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How to Color Damaged Hair

How to Color Damaged Hair
The harsh chemicals in hair colors are known to damage hair. However, what would you do if you already have damaged hair and want to color it? This HairGlamourista article lists some of the essential pointers that you need to keep in mind when coloring damaged hair.
HairGlamourista Staff
If you have damaged hair, consider using natural hair colors like Henna, a plant-based hair dye. The ancient Egyptians started using this natural hair colorant in 3400 BCE to hide their gray hair.

There are so many things that we do with our hair, from using chemical-loaded products to exposing the hair to high temperatures, that we end up damaging our hair. Although damaged hair with those ugly split ends is definitely distressing, there is no reason why you cannot enjoy a beautiful hair color.

Having said this, it is also important to note that damaged, frizzy hair needs proper hair care before you can opt for a coloring treatment. You would also have to choose the right hair color option that gives you the perfect color without damaging the hair in the process. Here are some simple tips for coloring damaged hair.

How to Dye Color-damaged Hair

Remove the Split Ends

Remove ugly, damaged ends by giving your hair a trim. The chemicals in hair color often worsen the split ends. It is, therefore, advisable to trim the hair before you color it. This also ensures even color distribution and less hair fall after the treatment.

Hydrate and Condition Hair

Dry and damaged hair is more prone to breakage, especially when you are planning to expose it to more chemicals. It is, therefore, important to condition and hydrate extra dry hair to get it in shape for color treatment. A deep-conditioning treatment or a nourishing hair mask before applying the hair color can help in preventing further damage.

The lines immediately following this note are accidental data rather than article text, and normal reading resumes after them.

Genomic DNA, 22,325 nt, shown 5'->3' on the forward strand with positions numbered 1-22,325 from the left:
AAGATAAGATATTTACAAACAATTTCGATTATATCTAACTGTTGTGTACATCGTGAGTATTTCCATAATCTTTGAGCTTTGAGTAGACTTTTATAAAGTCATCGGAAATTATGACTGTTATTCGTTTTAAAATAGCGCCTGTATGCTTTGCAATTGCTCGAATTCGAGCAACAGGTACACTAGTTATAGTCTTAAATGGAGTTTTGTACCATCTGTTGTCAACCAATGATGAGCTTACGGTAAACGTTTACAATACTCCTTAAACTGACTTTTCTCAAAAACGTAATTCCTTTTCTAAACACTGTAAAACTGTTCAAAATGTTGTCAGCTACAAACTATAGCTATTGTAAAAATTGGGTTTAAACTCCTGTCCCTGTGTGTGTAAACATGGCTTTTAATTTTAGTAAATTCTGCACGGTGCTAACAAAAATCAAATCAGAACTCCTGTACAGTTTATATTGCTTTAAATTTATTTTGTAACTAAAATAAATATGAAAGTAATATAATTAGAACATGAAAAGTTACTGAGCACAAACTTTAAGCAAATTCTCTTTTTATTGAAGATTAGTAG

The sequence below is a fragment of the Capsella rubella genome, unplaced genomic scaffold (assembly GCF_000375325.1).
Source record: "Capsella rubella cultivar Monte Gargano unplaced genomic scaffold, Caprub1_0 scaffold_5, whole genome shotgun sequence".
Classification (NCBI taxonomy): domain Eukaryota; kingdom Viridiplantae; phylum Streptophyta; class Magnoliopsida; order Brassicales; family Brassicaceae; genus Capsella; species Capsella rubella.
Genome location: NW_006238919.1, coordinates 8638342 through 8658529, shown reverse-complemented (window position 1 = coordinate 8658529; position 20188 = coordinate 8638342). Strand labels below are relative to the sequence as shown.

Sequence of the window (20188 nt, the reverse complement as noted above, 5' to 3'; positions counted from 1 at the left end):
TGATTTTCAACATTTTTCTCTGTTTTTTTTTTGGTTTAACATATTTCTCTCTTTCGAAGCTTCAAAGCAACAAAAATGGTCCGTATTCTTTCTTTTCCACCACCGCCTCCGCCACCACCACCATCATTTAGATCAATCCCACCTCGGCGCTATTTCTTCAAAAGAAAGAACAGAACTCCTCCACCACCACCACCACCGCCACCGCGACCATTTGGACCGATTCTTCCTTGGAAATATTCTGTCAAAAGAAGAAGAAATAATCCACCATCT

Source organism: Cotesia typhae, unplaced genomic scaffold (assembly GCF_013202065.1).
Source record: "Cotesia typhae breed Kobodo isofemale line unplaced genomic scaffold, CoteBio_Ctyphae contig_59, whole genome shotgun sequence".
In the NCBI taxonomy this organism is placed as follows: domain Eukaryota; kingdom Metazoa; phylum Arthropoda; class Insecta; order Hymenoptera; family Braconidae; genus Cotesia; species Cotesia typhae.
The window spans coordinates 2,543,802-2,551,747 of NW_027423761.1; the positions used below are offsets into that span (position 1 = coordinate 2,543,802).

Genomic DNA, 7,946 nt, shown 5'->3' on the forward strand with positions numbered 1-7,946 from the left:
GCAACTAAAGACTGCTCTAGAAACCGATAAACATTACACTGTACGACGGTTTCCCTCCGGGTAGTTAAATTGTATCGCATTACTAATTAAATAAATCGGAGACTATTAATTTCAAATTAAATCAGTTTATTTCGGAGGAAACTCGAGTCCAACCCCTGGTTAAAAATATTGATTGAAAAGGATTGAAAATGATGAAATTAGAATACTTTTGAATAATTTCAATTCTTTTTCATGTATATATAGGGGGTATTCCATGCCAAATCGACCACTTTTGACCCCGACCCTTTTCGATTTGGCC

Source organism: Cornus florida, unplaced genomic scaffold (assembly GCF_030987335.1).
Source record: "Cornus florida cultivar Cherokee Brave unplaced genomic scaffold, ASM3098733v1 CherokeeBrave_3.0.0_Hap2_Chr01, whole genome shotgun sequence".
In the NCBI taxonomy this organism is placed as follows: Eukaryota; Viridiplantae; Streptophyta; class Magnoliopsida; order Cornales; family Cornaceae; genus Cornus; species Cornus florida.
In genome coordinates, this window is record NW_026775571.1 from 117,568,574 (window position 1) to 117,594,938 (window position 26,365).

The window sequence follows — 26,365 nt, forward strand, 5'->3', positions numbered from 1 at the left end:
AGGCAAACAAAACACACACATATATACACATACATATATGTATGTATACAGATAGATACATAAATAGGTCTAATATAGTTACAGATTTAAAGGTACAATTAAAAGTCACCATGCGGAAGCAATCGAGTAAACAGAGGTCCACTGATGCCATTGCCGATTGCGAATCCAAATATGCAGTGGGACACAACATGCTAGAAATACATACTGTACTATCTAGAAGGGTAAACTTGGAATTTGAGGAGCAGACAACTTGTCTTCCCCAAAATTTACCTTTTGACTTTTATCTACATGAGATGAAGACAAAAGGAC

Use the Right Hair Color

Choosing the right hair color is essential if you do not want to further damage your hair. Steer clear of hair colors with peroxides, ammonia, and bleaches. Most of the permanent hair dyes have substantial amounts of peroxides that can ruin already-damaged hair. The ammonia breaks down the protein bonds in the hair shaft to ease color penetration. However, when your damaged tresses are exposed to it, they break down the fragile protein bonds in thin hair, leading to hair breakage.

To avoid this, you need to choose semi- and demi-permanent hair colors that infuse the right amount of color without damaging your hair. These colors do not last for long and will probably rinse out in 10 washes. Once the damaged hair grows out, you can switch to a permanent hair color on the healthy hair. You can also opt for restorative color glaze that adds color while nourishing and repairing damaged hair.

Do a Strand Test

Many of the semi- and demi-permanent dyes in hair colors contain chemicals that can cause allergic reactions. It is advisable to do a strand test before coloring. Done 24 hours before you dye your hair, the test will check whether you get the color results you are looking for, and also determine whether you are allergic to a particular hair color or not. To do this, the hairdresser coats one strand of hair with the hair dye. If there are no allergies, you can proceed with the color treatment. Patch tests done behind the ear or on the inside of your elbow also help in checking for skin reaction to the hair color.

No Dramatic Hair Color Changes

A drastic hair color change, from a blonde to brunette, is not realistic, especially if you have damaged hair. For extremely pronounced hair color changes, you need stronger chemicals that your already-frayed hair can hardly handle. So, avoid lightening your hair by two or three shades, and instead opt for a subtle hair color change if you have damaged hair.

Opt for Highlights and Lowlights

You can try colored highlights and lowlights on damaged hair instead of coloring all over. The highlights add depth and translucence to the hair while minimizing the chemical exposure. Unlike all-over coloring that requires frequent retouches, highlights last for a couple of months. If you already have colored hair, then you can opt for a roots-only application instead of all-over color.

Aftercare for Colored Hair

After coloring your hair, it is important to take care of it. This will allow the color to last longer and prevent further damage. Instead of using clarifying or dandruff-fighting hair care products, switch to color-preserving shampoos and conditioners, which are gentle on your hair. Also, use a nourishing hair mask once a week to restore shine and add moisture to your hair.

If you are starting out on already-damaged hair, then instead of coloring it at home, get advice from a salon expert. The expert will not only advise you about the best hair color, but also give you some helpful aftercare pointers that can be invaluable when you dye damaged hair.